Sparkfun Robot Claw

I recently purchased an inexpensive robot "claw" from Sparkfun.  I was a little hesitant to purchase it at first because of the  mixed reviews in the comments on the Sparkfun product page.  Some people seemed really happy with the claw, but a few were reporting difficulties, primarily difficulties mounting the servo to the claw. 

But I decided, what the heck.  The claw’s only about $10, let’s try it and see what happens.   And I’m glad I did.  The claw has been pretty fun to play with so far.  It definitely makes for a more interesting Arduino/servo project than just watching the little round end of the servo rotate back and forth! :-) 

However, it *is* a little tough to get put together and working.  Like many of the comments over at Sparkfun point out, the Claw doesn’t *quite* fit the medium servo that Sparkfun sells.  It fits well enough to work, but not well enough to assemble easily. 

So to help out other people who are trying to use the Sparkfun claw, I disassembled my claw and put together the following little photo tour as a put it back together.  Enjoy!

Introducing – the Claw!


Shown here with a penny for size comparison is the claw as it looks right out of the box with no servo attached. 

The medium servo:


Also shown next to a penny is the medium servo from Sparkfun and all the hardware that comes with it.

Mounting the servo to the claw body:

The first step to assembling the claw is to mount the servo body to the main body of the claw.  The front face of the servo is going to mount to the back side of the claw, so that the servo drive shaft will poke out through the big oblong hole in the front of the claw.  There are two screw holes on either side of the big oblong hole.  Use the 2 long screws and a couple of the nuts  that came with the servo to secure the servo to the claw.  Leave the nuts very, very loose!  The serve should be loose enough that it can wiggle in and out about 1/4 inch or so.

This is what it should look like once you get the servo body attached to the claw body:


And here’s what it looks like from the back:


You’ll notice in this picture that the screw on the right is really loose, but the screw on the left is fairly tight.  After I took this picture, I actually had to loosen the screw on the left considerably before I was able get the rest of the claw put together.  You might also notice that the screws look like they’re wedged outward in a bit of a "V" shape.  That’s not an illusion.  The screw holes in the claw are a *little* too close together and don’t quite match width of the servo.  You *can* get the two to work together, but do expect a little bit of squeezing and cramming.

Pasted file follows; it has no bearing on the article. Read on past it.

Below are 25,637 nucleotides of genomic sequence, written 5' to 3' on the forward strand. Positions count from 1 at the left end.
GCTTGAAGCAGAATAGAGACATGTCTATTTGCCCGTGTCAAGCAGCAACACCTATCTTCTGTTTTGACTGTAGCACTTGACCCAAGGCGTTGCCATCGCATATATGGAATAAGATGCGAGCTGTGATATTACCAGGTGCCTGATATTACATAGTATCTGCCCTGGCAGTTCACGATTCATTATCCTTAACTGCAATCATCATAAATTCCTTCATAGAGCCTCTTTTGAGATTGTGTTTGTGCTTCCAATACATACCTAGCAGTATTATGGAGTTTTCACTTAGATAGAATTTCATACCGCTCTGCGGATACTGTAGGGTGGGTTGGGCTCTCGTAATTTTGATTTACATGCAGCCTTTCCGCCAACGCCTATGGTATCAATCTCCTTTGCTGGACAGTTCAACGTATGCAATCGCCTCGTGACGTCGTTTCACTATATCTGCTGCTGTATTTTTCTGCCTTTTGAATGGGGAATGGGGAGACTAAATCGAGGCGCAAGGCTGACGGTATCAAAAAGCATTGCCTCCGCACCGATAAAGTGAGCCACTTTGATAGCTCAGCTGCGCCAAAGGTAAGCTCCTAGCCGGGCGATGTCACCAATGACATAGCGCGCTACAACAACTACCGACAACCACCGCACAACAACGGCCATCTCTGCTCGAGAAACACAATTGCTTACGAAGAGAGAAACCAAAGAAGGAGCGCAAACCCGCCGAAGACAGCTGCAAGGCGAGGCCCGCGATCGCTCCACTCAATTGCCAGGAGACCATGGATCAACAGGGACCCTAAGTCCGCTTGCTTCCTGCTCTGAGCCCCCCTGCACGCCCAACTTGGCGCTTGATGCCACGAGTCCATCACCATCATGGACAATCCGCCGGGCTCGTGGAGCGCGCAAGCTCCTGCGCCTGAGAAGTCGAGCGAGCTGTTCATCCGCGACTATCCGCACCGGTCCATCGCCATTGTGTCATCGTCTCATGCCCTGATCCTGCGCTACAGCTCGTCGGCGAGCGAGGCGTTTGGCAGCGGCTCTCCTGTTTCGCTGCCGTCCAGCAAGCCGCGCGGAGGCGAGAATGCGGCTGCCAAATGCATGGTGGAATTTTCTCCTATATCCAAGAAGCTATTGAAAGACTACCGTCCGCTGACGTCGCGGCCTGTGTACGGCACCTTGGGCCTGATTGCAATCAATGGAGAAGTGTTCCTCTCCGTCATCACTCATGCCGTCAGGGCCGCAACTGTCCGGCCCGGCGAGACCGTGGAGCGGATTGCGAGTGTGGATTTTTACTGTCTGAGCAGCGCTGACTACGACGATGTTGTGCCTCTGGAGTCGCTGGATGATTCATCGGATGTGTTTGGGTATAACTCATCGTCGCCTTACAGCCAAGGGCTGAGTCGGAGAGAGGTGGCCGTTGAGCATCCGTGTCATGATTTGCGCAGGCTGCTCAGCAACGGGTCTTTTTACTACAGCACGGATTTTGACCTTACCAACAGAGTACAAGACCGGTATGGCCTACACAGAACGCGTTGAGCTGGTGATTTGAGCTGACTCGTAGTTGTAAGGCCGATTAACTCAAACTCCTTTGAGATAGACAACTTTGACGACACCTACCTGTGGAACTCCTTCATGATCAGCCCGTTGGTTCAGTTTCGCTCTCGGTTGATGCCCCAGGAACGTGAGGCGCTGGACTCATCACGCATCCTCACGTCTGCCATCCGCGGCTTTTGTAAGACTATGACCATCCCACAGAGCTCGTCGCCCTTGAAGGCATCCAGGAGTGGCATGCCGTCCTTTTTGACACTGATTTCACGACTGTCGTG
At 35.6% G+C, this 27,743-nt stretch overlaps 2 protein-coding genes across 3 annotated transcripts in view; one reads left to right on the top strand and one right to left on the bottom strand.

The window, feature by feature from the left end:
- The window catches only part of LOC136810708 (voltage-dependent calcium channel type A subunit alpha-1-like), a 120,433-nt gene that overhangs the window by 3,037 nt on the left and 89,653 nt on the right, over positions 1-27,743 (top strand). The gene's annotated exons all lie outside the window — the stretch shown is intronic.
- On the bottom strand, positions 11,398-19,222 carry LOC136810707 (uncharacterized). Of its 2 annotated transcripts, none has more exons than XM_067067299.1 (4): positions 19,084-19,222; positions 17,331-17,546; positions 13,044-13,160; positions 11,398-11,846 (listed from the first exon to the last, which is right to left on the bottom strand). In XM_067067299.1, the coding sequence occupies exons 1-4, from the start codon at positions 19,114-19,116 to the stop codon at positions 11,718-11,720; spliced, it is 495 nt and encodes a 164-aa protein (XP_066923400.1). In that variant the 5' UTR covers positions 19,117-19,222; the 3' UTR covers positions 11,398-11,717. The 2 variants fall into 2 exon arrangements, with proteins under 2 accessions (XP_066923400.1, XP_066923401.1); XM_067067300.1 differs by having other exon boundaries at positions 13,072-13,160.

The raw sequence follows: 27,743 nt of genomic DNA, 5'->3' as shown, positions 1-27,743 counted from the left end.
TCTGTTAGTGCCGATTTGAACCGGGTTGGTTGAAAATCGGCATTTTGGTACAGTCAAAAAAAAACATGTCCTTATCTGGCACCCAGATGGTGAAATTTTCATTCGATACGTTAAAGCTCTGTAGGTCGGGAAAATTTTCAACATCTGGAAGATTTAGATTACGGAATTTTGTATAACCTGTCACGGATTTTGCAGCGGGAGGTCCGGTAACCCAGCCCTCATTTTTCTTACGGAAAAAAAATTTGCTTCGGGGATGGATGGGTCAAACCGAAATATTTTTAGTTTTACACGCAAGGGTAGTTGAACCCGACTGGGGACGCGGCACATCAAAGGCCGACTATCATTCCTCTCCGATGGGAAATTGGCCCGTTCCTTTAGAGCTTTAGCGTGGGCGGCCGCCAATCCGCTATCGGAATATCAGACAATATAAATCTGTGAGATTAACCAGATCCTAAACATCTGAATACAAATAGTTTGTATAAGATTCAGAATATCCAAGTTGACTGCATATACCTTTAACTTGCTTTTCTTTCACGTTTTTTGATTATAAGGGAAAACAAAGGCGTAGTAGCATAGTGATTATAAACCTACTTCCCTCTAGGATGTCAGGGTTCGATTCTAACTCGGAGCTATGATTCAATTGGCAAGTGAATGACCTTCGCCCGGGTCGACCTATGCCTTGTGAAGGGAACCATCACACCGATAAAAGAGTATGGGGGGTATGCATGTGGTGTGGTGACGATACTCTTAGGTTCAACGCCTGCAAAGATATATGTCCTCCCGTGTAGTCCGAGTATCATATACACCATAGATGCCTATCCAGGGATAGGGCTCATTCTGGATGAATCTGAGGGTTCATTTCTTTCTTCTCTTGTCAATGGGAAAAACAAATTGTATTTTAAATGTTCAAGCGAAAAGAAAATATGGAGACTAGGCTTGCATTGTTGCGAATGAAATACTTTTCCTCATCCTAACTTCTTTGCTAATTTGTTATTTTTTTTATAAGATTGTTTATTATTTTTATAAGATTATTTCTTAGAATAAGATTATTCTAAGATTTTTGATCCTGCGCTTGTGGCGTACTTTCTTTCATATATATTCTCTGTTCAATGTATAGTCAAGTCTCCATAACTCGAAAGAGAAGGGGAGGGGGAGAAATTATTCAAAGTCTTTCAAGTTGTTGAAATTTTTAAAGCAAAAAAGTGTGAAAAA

Attaching the control horn to the claw:

I’ve noticed in the comments on Sparkfun  that a lot of people are trying to attach the loose "finger" of the claw to the little round plastic disk that comes with the servo.   The size and shape of the disk certainly make it *look* like it should hook up to the claw, but none of the mounting holes in the disk will line up with the screw holes in the claw.  One option would be to poke or drill new holes in the disk, but I found that the long flat servo control horn actually fits quite well on the claw with two of the little pointy screws included with the servo. 

Here’s a picture of the control horn mounted on the claw:


Putting it all together:

Now comes the hard part.  Putting the control horn (with attached claw "finger”) onto the servo drive shaft.  You’ll need to make sure the screws holding the servo are plenty loose at this point, and even so you’ll need to use plenty of hard squeezing and pushing to make it work.  But rest assured, it *will* go on if you keep trying.    Just make sure you have the gear teeth lined up correctly! :-)

This is what it should look like once it’s all put together:


Attaching the servo to a breadboard: